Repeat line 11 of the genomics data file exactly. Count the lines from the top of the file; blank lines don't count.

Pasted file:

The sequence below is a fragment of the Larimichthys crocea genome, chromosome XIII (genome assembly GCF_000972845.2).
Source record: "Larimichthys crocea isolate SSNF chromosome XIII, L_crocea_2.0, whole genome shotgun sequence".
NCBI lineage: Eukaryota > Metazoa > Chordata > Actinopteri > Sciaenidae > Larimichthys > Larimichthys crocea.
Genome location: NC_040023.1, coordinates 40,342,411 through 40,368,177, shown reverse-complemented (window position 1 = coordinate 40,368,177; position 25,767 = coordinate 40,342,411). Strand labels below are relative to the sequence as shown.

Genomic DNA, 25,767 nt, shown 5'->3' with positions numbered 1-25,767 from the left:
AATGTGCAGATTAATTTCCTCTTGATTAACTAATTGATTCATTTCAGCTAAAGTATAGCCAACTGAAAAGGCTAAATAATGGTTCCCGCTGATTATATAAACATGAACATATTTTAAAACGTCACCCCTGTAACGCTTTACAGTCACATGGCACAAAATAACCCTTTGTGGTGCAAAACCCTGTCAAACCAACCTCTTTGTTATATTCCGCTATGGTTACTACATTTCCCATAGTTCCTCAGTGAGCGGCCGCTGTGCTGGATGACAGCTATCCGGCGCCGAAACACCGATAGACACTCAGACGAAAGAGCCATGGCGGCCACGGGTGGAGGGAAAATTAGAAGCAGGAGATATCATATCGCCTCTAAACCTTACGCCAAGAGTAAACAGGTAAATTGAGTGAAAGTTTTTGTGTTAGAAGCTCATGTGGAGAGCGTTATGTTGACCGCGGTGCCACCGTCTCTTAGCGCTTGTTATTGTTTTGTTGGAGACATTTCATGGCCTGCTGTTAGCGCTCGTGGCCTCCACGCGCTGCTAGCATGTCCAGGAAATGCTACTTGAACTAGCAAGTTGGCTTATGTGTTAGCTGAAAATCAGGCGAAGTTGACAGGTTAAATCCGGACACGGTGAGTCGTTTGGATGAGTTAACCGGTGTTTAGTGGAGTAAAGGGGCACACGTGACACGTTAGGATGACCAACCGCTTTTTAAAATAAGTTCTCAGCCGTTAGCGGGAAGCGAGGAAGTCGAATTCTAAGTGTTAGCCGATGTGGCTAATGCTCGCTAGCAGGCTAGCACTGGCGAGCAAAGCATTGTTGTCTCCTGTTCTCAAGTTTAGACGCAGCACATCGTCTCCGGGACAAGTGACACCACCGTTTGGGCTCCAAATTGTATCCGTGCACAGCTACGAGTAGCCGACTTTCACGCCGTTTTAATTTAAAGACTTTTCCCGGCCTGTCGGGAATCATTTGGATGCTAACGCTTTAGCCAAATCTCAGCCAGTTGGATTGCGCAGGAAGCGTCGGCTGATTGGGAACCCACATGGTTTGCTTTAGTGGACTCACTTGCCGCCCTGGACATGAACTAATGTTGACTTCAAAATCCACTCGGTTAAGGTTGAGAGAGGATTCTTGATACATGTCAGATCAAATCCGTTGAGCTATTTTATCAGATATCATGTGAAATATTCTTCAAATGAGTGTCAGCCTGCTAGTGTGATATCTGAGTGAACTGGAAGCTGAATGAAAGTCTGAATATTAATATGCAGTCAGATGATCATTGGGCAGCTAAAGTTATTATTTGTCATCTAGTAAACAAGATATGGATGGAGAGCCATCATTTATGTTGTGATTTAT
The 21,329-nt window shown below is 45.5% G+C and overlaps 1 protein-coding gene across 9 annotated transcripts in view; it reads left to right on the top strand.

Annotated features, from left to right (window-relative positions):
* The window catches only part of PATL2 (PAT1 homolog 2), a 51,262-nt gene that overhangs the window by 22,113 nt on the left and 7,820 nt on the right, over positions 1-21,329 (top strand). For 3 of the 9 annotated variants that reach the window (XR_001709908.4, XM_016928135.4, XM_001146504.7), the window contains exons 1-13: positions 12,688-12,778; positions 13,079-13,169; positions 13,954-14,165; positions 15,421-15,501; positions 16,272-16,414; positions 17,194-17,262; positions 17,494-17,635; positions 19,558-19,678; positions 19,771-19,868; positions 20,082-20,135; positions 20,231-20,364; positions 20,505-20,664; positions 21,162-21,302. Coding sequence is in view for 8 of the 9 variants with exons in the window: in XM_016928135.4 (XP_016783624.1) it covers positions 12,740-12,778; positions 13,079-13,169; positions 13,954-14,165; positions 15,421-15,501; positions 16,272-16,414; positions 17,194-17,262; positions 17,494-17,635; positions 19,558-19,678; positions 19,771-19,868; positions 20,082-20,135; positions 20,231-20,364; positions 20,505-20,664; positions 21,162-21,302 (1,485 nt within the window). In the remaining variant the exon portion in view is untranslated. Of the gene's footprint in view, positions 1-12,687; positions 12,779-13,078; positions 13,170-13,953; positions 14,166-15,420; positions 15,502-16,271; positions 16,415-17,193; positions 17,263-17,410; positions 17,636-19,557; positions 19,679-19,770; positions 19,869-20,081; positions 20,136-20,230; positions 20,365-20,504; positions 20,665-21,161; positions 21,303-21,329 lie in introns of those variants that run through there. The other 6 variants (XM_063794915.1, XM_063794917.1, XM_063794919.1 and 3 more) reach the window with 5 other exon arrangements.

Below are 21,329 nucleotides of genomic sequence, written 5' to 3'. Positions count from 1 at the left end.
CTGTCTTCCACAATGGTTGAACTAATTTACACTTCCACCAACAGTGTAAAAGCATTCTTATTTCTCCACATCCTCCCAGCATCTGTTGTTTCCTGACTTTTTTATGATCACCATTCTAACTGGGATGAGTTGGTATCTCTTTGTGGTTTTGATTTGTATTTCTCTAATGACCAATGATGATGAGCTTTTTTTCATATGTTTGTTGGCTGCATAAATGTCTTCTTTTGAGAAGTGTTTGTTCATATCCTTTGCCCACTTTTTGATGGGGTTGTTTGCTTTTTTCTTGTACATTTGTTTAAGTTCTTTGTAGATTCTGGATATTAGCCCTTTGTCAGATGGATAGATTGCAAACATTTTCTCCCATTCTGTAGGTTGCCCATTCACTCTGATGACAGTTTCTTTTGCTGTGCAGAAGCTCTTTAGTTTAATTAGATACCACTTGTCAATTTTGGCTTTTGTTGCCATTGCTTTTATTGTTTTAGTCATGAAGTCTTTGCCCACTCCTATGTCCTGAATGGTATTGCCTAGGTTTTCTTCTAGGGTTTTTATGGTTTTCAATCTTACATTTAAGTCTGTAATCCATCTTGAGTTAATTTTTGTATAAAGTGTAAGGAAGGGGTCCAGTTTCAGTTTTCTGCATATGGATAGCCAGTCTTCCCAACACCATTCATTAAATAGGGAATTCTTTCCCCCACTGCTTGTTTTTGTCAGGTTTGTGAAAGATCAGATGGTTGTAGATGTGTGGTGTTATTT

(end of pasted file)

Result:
CTGTCTTCCACAATGGTTGAACTAATTTACACTTCCACCAACAGTGTAAAAGCATTCTTATTTCTCCACATCCTCCCAGCATCTGTTGTTTCCTGACTTTTTTATGATCACCATTCTAACTGGGATGAGTTGGTATCTCTTTGTGGTTTTGATTTGTATTTCTCTAATGACCAATGATGATGAGCTTTTTTTCATATGTTTGTTGGCTGCATAAATGTCTTCTTTTGAGAAGTGTTTGTTCATATCCTTTGCCCACTTTTTGATGGGGTTGTTTGCTTTTTTCTTGTACATTTGTTTAAGTTCTTTGTAGATTCTGGATATTAGCCCTTTGTCAGATGGATAGATTGCAAACATTTTCTCCCATTCTGTAGGTTGCCCATTCACTCTGATGACAGTTTCTTTTGCTGTGCAGAAGCTCTTTAGTTTAATTAGATACCACTTGTCAATTTTGGCTTTTGTTGCCATTGCTTTTATTGTTTTAGTCATGAAGTCTTTGCCCACTCCTATGTCCTGAATGGTATTGCCTAGGTTTTCTTCTAGGGTTTTTATGGTTTTCAATCTTACATTTAAGTCTGTAATCCATCTTGAGTTAATTTTTGTATAAAGTGTAAGGAAGGGGTCCAGTTTCAGTTTTCTGCATATGGATAGCCAGTCTTCCCAACACCATTCATTAAATAGGGAATTCTTTCCCCCACTGCTTGTTTTTGTCAGGTTTGTGAAAGATCAGATGGTTGTAGATGTGTGGTGTTATTT